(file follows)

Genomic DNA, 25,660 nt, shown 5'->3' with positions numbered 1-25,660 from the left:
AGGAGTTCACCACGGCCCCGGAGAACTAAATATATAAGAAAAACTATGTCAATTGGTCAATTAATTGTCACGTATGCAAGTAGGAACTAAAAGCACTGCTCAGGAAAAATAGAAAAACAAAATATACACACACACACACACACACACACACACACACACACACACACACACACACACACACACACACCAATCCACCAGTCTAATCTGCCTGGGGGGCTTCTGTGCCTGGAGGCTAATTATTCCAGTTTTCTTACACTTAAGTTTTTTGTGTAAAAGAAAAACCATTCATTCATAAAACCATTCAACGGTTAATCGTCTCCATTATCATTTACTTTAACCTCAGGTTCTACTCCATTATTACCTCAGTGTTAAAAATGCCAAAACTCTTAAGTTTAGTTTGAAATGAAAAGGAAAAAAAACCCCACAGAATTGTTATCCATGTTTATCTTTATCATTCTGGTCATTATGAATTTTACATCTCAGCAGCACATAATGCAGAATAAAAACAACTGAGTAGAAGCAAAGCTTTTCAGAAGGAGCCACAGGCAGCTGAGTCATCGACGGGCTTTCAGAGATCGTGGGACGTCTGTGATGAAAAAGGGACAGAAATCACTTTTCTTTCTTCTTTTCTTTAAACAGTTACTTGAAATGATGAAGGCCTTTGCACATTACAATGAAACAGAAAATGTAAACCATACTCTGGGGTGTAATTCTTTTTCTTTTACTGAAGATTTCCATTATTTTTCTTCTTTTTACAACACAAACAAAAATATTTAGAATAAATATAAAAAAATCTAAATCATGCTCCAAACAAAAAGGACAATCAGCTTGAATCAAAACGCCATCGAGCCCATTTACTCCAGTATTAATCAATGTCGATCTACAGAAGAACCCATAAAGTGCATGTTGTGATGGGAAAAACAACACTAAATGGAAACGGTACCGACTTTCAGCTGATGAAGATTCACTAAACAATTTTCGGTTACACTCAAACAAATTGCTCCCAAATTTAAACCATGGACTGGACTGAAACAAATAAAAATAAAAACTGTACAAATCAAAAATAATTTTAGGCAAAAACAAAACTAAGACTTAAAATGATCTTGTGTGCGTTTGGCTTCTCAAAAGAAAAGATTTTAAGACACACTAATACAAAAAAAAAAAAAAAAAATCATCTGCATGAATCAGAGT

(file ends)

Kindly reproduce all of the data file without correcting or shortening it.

Genomic DNA, 25,660 nt, shown 5'->3' with positions numbered 1-25,660 from the left:
AGGAGTTCACCACGGCCCCGGAGAACTAAATATATAAGAAAAACTATGTCAATTGGTCAATTAATTGTCACGTATGCAAGTAGGAACTAAAAGCACTGCTCAGGAAAAATAGAAAAACAAAATATACACACACACACACACACACACACACACACACACACACACACACACACACACACACACACACCAATCCACCAGTCTAATCTGCCTGGGGGGCTTCTGTGCCTGGAGGCTAATTATTCCAGTTTTCTTACACTTAAGTTTTTTGTGTAAAAGAAAAACCATTCATTCATAAAACCATTCAACGGTTAATCGTCTCCATTATCATTTACTTTAACCTCAGGTTCTACTCCATTATTACCTCAGTGTTAAAAATGCCAAAACTCTTAAGTTTAGTTTGAAATGAAAAGGAAAAAAAACCCCACAGAATTGTTATCCATGTTTATCTTTATCATTCTGGTCATTATGAATTTTACATCTCAGCAGCACATAATGCAGAATAAAAACAACTGAGTAGAAGCAAAGCTTTTCAGAAGGAGCCACAGGCAGCTGAGTCATCGACGGGCTTTCAGAGATCGTGGGACGTCTGTGATGAAAAAGGGACAGAAATCACTTTTCTTTCTTCTTTTCTTTAAACAGTTACTTGAAATGATGAAGGCCTTTGCACATTACAATGAAACAGAAAATGTAAACCATACTCTGGGGTGTAATTCTTTTTCTTTTACTGAAGATTTCCATTATTTTTCTTCTTTTTACAACACAAACAAAAATATTTAGAATAAATATAAAAAAATCTAAATCATGCTCCAAACAAAAAGGACAATCAGCTTGAATCAAAACGCCATCGAGCCCATTTACTCCAGTATTAATCAATGTCGATCTACAGAAGAACCCATAAAGTGCATGTTGTGATGGGAAAAACAACACTAAATGGAAACGGTACCGACTTTCAGCTGATGAAGATTCACTAAACAATTTTCGGTTACACTCAAACAAATTGCTCCCAAATTTAAACCATGGACTGGACTGAAACAAATAAAAATAAAAACTGTACAAATCAAAAATAATTTTAGGCAAAAACAAAACTAAGACTTAAAATGATCTTGTGTGCGTTTGGCTTCTCAAAAGAAAAGATTTTAAGACACACTAATACAAAAAAAAAAAAAAAAAATCATCTGCATGAATCAGAGT